In general, the genomic structure of prokaryotes is very different from that of eukaryotes (Figure 2-5). Genomes are organized into chromosomes. Prokaryotes often have a single circular chromosome, and eukaryotes usually have multiple linear chromosomes. People are sometimes surprised to find that genome size and chromosome number aren't reflected in organismal complexity. For example, the single-celled Amoeba dubia has a genome that is about 200 times larger than the human genome. Although dogs and cats have very similar genome sizes, dogs have twice as many chromosomes. One rule to keep in mind when thinking about genomic organization is that genomes of viruses and prokaryotic organisms generally contain little noncoding sequence, whereas the genomes of more complex organisms usually contain a much higher percentage of noncoding sequence.
Prokaryotic genes are relatively simple. They contain a promoter that determines when the gene is transcribed and a coding region that contains the DNA sequence for a protein. It is relatively easy to find genes in prokaryotic genomes. Since stop codons are expected about every 21 triplets (there are three stop codons out of 64 total triplet combinations), long open reading frames (ORFs) should be very rare, at least from an unbiased random model. On average, proteins are 300 amino acids long, so finding an ORF that is 900 nucleotides long is really unexpected and a pretty clear signal that the ORF codes for a real protein. Of course, some genes encode small proteins, and finding these is a bit more difficult.
Eukaryotic gene structure is more complicated than prokaryotic gene structure. Unlike prokaryotic genes, eukaryotic genes are often broken into pieces that are assembled before they are translated. Like prokaryotes, eukaryotes also have promoters to regulate when genes are turned on, but they are often much larger and may exist a great distance from the start of translation. In addition, many genes respond to additional sequences called enhancers and suppressors that aren't necessarily upstream of a gene and may be many kilobases away.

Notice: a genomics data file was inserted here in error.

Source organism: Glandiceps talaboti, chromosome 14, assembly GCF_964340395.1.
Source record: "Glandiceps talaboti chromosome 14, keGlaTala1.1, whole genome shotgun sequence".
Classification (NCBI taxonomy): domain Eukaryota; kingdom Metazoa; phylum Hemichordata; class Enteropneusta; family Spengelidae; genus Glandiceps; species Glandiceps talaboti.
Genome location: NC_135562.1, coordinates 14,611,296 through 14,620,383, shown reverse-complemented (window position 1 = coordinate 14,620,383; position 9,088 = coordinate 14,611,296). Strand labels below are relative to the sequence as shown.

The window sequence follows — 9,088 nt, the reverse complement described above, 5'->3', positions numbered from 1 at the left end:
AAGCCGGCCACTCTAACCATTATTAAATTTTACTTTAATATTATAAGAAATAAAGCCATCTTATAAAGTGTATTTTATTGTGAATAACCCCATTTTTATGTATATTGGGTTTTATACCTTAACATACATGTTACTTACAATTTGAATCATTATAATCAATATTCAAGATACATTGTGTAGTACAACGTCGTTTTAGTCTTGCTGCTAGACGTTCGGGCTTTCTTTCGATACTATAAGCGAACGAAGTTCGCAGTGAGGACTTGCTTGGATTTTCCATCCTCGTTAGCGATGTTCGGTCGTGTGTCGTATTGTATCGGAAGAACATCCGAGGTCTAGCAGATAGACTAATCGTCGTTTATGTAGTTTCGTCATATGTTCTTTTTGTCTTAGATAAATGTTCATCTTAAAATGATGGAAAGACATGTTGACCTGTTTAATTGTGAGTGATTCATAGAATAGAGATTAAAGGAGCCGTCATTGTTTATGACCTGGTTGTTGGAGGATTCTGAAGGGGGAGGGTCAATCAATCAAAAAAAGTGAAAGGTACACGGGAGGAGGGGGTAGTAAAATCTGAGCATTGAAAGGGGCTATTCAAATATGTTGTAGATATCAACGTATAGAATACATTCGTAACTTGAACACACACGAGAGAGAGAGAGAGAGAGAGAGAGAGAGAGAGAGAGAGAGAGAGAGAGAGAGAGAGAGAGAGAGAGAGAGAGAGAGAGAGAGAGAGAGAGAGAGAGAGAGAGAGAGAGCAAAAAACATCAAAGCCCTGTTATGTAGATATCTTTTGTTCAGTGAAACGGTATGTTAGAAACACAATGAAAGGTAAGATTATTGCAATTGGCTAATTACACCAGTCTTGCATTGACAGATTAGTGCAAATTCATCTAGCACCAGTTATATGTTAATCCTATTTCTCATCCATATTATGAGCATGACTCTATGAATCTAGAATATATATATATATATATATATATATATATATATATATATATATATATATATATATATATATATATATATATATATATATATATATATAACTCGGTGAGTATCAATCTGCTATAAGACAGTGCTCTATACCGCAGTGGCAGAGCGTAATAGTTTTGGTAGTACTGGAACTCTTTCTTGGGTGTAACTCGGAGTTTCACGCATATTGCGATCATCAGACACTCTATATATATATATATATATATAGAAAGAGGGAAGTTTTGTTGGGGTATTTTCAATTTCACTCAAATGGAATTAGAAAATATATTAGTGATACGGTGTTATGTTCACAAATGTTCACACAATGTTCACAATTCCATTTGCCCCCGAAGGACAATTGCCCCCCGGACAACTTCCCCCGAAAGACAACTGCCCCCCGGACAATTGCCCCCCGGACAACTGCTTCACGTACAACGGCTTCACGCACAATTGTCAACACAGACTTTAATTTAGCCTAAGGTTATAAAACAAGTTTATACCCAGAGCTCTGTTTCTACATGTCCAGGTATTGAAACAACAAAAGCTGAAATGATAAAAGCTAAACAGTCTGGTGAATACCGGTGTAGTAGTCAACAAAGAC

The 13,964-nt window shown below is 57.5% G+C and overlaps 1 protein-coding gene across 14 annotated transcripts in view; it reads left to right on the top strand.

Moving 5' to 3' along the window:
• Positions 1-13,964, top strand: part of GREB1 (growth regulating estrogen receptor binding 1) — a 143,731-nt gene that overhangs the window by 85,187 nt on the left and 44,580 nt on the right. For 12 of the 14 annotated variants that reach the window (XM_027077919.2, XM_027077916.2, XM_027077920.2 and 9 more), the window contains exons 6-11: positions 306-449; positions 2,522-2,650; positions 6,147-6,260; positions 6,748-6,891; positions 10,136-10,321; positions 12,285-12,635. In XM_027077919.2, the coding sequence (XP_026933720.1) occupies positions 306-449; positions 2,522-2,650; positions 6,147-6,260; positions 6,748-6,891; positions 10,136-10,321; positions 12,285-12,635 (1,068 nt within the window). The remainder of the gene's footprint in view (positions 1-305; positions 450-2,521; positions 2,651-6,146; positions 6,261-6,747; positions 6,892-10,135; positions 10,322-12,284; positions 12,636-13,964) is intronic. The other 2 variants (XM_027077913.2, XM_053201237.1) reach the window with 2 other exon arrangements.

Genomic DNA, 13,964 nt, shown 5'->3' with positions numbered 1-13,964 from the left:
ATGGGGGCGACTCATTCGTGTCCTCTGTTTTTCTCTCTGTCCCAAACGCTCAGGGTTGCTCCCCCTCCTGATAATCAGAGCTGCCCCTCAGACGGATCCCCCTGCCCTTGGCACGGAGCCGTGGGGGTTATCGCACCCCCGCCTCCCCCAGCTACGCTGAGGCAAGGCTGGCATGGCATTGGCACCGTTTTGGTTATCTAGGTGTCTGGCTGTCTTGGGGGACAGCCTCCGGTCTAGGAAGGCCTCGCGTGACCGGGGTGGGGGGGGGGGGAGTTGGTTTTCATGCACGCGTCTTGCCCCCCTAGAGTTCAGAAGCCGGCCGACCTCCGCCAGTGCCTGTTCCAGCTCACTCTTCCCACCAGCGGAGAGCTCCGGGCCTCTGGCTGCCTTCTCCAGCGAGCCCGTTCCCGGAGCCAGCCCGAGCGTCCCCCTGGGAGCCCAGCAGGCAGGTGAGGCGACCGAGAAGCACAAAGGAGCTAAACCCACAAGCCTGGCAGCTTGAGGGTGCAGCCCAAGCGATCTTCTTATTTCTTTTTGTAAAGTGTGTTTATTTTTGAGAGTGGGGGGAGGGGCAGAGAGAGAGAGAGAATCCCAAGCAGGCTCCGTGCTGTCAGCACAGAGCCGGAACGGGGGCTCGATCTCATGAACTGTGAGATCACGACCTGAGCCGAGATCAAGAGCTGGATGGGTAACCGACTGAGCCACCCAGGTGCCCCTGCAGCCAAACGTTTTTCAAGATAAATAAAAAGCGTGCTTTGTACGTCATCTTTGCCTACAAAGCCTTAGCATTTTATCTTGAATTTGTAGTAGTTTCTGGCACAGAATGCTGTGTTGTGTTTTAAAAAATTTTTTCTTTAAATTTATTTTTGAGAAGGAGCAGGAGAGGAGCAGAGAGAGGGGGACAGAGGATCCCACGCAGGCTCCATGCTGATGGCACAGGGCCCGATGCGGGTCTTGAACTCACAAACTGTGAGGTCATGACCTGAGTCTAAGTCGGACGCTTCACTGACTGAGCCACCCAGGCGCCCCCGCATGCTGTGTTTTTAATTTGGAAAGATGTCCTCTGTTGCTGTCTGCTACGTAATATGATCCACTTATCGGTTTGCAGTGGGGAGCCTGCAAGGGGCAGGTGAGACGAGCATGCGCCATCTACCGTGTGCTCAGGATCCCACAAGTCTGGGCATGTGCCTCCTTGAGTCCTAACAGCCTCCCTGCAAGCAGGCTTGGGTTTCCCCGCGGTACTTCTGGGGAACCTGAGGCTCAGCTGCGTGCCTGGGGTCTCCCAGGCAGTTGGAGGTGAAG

In eukaryotes, mRNAs are processed before they are translated (Figure 2-6). Two kinds of processing are common: splicing and poly-adenylation. Splicing brings together the coding sequences and throws out the intervening stuff. The sequences that end up in the mature mRNA are called exons, and the intervening stuff is called introns. The part of the mRNA that codes for protein is called the coding sequence (CDS), and the parts at either end are called untranslated regions (UTRs). The other common post-transcriptional modification is poly-adenylation. In this process, 50 or more adenine nucleotides are added to the end of the mRNA, which is called a poly-A tail.
To many people, the most interesting parts of a genome are its genes. However, genes may account for a small fraction of a genome. In the human genome, for example, only 1 to 2 percent of the sequence codes for proteins. So why not just sequence the proteins? This procedure turns out to be much more difficult than sequencing nucleotides, but you can sequence the transcripts that code for proteins. Using some clever molecular biology techniques, it's possible to separate mRNAs from the rest of the cellular material and in this way specifically select for protein-coding genes. However, the mRNAs aren't sequenced directly. First they are copied into complementary DNA (cDNA) by an enzyme called reverse transcriptase. This enzyme converts mRNA into DNA, flouting the first rule, which is the Central Dogma of Molecular Biology. A collection of cDNAs is called a cDNA library, and it is common to have cDNA libraries from many kinds of tissues. The mRNAs present in the liver may be very different from those in the brain (the tissues have very different properties due to different collections of proteins). If you're interested in certain cancers, for example, you might develop and sequence cDNA libraries derived from specific types of tumors.